Gerry Teifer

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Gerald Emmett Teifer
Born (1922-05-28)May 28, 1922
Died September 20, 2004(2004-09-20) (aged 82)
Occupation Music publishing
Employer Acuff-Rose Music[1]
Spouse(s) Elizabeth Edmunds[2]
Children James, Bruce, and Gary

Gerald Emmett Teifer (May 28, 1922 – September 20, 2004) was a songwriter, music publisher, recording industry executive, and entertainer.[3]

Biography[edit]

He was born in Muskegon, Michigan and moved to Chicago, then in 1956 he moved to New York City.[4]

His professional career took him to Los Angeles, and Nashville where he influenced the lives of many in the music business. Gerry's songs were recorded by numerous artists including Eddy Arnold, Johnnie Ray, and Doris Day.[5] As a songwriter his best known hits were "A Full Time Job" recorded by Eddy Arnold (1952),[6] and "I Don't Care (As Long As You Care For Me)", a song performed regularly on the Liberace show (circa 1953).[7] He also co-wrote the New York Yankees theme song (under the pseudonym of Bob Bundin), which was heard on radio and early television as "Here Come The Yankees".[8]

Gerry was also a talented whistler, and released several singles on Epic Records including "Poco A Poco", "Stop, Look And Whistle", "Heartaches", and "Blue Brazil". As a whistler he also recorded with Chuck Sagle and his Orchestra, was on the Leon Redbone album Double Time on Warner Brothers Records, and performed on numerous commercials.

During his career, he was the first General Manager of the CBS publishing company April/Blackwood Music,[9] President of Metromedia Music, President of RCA Records publishing division Sunbury-Dunbar Music in New York, Vice-President of ATV Music Group in Nashville and in New York, and head of foreign licensing for Opryland Music Group in Nashville.[10]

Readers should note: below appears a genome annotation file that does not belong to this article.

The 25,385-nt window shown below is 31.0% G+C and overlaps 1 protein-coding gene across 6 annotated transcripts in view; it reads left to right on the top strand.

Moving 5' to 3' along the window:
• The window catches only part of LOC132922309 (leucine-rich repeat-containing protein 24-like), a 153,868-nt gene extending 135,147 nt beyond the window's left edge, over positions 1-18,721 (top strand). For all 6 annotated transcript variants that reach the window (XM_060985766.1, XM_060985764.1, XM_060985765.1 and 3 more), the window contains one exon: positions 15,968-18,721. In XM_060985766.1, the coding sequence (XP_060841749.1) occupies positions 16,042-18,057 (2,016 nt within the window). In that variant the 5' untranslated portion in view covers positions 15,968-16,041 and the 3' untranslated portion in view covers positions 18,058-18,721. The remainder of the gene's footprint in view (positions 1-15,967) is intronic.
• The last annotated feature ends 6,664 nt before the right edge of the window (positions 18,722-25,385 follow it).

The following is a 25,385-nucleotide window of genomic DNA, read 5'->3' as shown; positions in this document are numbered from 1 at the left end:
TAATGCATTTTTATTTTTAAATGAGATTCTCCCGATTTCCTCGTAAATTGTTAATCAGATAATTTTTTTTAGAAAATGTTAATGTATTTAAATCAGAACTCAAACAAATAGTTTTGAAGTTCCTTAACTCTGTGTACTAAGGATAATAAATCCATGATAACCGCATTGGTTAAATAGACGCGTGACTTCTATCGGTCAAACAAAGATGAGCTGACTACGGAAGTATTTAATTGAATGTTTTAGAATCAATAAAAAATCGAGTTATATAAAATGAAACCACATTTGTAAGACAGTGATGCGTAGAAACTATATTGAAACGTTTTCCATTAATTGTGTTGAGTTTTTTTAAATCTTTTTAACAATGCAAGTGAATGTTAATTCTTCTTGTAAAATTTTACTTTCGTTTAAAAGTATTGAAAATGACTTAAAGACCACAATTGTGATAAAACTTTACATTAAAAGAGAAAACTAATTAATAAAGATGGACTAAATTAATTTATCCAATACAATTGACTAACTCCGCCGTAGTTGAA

He was an Army paratrooper during World War II, a touring table tennis champion, and was well known among his colleagues as an excellent tennis player who regularly won music industry tournaments.[8]

He married Elizabeth Edmunds and adopted her 3 children, James, Bruce and Gary. He later had 6 grandchildren, Elizabeth, Christene, erin, Dylan, Claire, and Lydia.


He retired to Dunedin, Florida, and died at St. Mark Village, Palm Harbor, Florida, on September 20, 2004, at the age of 82.[8]

References[edit]

  1. ^ Rockabilly. 1998. ISBN 0-7935-9142-2. "Gerry Teifer, who was in the international licensing department at Acuff-Rose Music ..." 
  2. ^ "Friday's Death Notices". Daily News (New York). April 20, 2007. 
  3. ^ ASCAP Biographical Dictionary. ASCAP. 1966. Retrieved 2009-05-31. 
  4. ^ "Gerry Teifer Prepares Act for Club Circuit". New York Times. June 9, 1956. Retrieved 2009-05-31. "Gerry Teifer a Chicago boy who sings on the wing label, is moving to New York for extensive prior to going on the road for personal appearances. ..." 
  5. ^ "Gerry Teifer". National Library of Australia. Retrieved 2009-05-31. 
  6. ^ BILLBOARD HOT COUNTRY SONGS 1944-2008
  7. ^ Sony/ATV Music Publishing : Welcome
  8. ^ a b c "Gerald E. Teifer". Saint Petersburg Times. September 23, 2004. Retrieved 2009-05-31. "He was born in Muskegon, Mich., and came here in 1986 ..." 
  9. ^ JOHNNY CYMBAL
  10. ^ Bio of songwriter Byron Hill